By Jessica Junke
The Oregon Individual Development Account (IDA) Initiative is bringing hope and opportunity to Oregonians with low incomes. The Oregon IDA Initiative is led by the State of Oregon, and managed by a statewide non-profit organization, Neighborhood Partnerships. Today, OHCS and Neighborhood Partnerships are pleased to announce over $10 million in program awards for the upcoming year to help more Oregonians access this important opportunity.
With a combination of financial education and matching funds, IDAs support Oregonians in making investments in assets that will promote their financial security. Through the IDA Initiative, Oregonians with low incomes are completing post-secondary education, starting new businesses, becoming first-time homeowners, or investing in one of several other asset categories.
With their increased financial capabilities and modest assets, this past year’s evaluation shows that IDA participants see improvements in their financial well-being, build a foundation for continued economic growth, and realize a new level of security to fall back on in challenging times. IDA participants build their resilience, reach their full potential, and succeed in vibrant communities—goals that all of Oregon shares.
“The IDA was the first step in my wife and I really focusing on what we wanted for the future, not just purchasing a house but more long-term future goals as well,” states Ryan Recinos. “It was the first step towards us really starting to save diligently every month,” he continues. “The incentive of the matching funds got us started, but the benefits of seeing that savings grow and seeing what we could do with it kept us going even after the program.”
Ryan and his wife, Amanda, were working and renting in Eugene when they found the IDA program at Neighborhood Economic Development Corporation (NEDCO). Ryan had seen the hard-won pride and security that homeownership had brought his immigrant parents.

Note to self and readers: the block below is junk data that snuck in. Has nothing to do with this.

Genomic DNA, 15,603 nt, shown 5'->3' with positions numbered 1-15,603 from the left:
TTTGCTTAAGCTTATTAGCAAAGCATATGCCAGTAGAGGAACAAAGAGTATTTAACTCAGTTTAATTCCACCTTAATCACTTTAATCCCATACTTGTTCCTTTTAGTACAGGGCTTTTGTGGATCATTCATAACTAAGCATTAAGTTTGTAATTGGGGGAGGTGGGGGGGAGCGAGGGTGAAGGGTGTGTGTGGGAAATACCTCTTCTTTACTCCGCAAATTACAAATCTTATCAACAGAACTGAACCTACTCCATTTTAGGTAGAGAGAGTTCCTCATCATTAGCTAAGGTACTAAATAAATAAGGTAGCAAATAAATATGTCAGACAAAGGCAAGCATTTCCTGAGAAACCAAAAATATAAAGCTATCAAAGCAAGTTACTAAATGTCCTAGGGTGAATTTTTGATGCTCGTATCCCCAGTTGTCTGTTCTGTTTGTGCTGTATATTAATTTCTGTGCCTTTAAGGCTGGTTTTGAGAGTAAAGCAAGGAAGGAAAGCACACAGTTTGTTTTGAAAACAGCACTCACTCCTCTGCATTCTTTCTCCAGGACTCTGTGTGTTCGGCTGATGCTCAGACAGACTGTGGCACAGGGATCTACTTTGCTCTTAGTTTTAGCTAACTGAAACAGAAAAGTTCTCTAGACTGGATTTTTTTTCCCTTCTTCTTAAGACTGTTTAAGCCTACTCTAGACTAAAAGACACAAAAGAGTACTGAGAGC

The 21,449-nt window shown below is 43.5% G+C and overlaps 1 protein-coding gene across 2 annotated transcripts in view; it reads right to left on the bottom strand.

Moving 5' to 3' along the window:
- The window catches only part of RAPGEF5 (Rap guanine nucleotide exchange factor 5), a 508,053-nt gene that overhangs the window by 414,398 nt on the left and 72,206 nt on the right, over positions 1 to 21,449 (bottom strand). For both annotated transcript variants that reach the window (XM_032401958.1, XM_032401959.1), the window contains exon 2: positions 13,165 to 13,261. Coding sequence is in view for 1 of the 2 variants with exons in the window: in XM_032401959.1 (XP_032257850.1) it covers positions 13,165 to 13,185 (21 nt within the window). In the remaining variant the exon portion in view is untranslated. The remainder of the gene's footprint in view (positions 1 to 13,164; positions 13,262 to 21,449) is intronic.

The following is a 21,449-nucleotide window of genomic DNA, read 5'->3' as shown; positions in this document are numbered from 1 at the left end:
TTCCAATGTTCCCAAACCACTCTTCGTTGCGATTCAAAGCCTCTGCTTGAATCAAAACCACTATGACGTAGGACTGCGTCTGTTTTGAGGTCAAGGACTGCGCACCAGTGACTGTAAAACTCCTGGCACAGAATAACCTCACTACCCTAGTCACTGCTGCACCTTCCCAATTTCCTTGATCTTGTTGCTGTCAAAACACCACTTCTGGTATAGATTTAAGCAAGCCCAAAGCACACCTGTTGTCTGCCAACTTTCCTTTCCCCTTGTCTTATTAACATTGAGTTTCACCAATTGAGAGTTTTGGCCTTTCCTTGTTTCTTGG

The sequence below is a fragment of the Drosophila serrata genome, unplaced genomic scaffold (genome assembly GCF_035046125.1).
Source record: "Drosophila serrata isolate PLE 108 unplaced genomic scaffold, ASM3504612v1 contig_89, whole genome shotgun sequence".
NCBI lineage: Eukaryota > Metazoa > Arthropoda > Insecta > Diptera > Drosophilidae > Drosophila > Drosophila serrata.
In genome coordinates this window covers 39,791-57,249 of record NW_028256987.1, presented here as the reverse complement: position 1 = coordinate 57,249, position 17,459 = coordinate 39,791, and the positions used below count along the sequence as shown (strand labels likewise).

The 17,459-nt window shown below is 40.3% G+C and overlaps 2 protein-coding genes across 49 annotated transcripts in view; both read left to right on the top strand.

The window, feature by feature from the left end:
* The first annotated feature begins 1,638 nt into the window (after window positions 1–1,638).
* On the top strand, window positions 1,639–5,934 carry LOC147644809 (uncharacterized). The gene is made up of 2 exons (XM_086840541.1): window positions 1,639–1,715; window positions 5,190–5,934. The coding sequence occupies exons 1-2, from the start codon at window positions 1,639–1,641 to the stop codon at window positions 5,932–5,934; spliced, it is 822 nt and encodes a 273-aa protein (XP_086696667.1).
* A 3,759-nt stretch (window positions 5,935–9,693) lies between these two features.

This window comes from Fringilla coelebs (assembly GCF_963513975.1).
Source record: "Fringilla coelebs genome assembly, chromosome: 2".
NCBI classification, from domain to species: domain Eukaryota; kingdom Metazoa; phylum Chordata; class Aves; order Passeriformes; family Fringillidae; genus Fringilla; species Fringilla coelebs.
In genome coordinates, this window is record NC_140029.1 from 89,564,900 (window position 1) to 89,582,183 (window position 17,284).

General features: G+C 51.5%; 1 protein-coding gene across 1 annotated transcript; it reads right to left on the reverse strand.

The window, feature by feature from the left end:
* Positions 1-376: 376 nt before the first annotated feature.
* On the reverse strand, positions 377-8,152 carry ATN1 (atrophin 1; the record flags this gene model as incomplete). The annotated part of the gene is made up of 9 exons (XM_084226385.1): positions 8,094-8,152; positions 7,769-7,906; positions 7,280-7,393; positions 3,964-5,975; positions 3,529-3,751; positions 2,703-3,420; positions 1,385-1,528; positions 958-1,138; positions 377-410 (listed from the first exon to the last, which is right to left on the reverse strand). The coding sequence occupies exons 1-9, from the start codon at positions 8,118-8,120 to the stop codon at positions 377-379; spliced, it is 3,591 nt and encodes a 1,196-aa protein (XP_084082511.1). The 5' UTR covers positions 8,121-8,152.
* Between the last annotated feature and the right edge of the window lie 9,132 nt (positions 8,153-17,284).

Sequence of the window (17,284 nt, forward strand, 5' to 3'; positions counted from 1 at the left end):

In thinking about their future, the couple also realized that there was more opportunity for them if Ryan went back to college. With a scaled down budget, they were able to pay the costs of finishing the college degree as well saving for a down payment for their first home, achieving both goals in 2015.
“We know that every penny that we save is bringing us closer to our next goal,” explains Ryan. Ryan and Amanda’s financial focus has brought them a new level of security, into which they welcomed their first child in 2017.
- Community and Shelter Assistance of Oregon (CASA) – $4,100,000
- College Dreams – $800,000
- Immigrant and Refugee Community Organization (IRCO) – IRCO will continue to serve IDA clients using resources from previous awards.
- Mercy Corps NW – $690,000
- Microenterprise Services of Oregon (MESO) – $550,000
- Native American Youth and Family Center (NAYA) – $220,000
- Neighborhood Economic Development Corp. (NEDCO) – $749,000
- NeighborWorks Umpqua – $2,438,735
- Portland Housing Center – $825,000
- Warm Springs Community Action Team – $425,000